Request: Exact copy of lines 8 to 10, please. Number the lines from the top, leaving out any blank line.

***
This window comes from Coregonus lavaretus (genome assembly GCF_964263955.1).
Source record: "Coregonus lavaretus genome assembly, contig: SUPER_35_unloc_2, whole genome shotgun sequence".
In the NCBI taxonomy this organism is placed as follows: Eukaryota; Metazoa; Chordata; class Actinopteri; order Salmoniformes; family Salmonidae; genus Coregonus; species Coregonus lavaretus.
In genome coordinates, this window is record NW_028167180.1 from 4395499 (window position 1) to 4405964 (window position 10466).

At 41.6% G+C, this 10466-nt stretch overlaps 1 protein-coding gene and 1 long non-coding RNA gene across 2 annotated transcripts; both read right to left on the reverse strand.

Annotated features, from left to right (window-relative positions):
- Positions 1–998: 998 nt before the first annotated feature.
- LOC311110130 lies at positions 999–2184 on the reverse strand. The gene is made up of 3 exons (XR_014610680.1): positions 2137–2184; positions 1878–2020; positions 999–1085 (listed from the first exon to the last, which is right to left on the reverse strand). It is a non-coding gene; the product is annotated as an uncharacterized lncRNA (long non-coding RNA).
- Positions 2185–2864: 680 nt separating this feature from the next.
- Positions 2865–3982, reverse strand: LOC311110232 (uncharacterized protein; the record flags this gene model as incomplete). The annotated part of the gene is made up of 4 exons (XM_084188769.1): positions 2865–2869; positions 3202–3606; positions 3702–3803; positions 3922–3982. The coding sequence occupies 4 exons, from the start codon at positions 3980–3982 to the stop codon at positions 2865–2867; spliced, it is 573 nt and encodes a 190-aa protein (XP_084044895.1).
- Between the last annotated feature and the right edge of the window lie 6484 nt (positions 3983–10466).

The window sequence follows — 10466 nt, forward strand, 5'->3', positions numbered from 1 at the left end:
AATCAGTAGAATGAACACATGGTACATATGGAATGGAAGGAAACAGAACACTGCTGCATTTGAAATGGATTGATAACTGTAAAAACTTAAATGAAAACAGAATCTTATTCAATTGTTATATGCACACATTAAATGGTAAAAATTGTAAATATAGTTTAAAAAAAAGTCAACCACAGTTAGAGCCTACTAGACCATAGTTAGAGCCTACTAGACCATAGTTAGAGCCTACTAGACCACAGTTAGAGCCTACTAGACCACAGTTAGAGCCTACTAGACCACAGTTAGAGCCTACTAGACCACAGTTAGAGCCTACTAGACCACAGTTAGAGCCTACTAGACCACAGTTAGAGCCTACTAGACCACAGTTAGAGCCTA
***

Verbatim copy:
- LOC311110130 lies at positions 999–2184 on the reverse strand. The gene is made up of 3 exons (XR_014610680.1): positions 2137–2184; positions 1878–2020; positions 999–1085 (listed from the first exon to the last, which is right to left on the reverse strand). It is a non-coding gene; the product is annotated as an uncharacterized lncRNA (long non-coding RNA).
- Positions 2185–2864: 680 nt separating this feature from the next.
- Positions 2865–3982, reverse strand: LOC311110232 (uncharacterized protein; the record flags this gene model as incomplete). The annotated part of the gene is made up of 4 exons (XM_084188769.1): positions 2865–2869; positions 3202–3606; positions 3702–3803; positions 3922–3982. The coding sequence occupies 4 exons, from the start codon at positions 3980–3982 to the stop codon at positions 2865–2867; spliced, it is 573 nt and encodes a 190-aa protein (XP_084044895.1).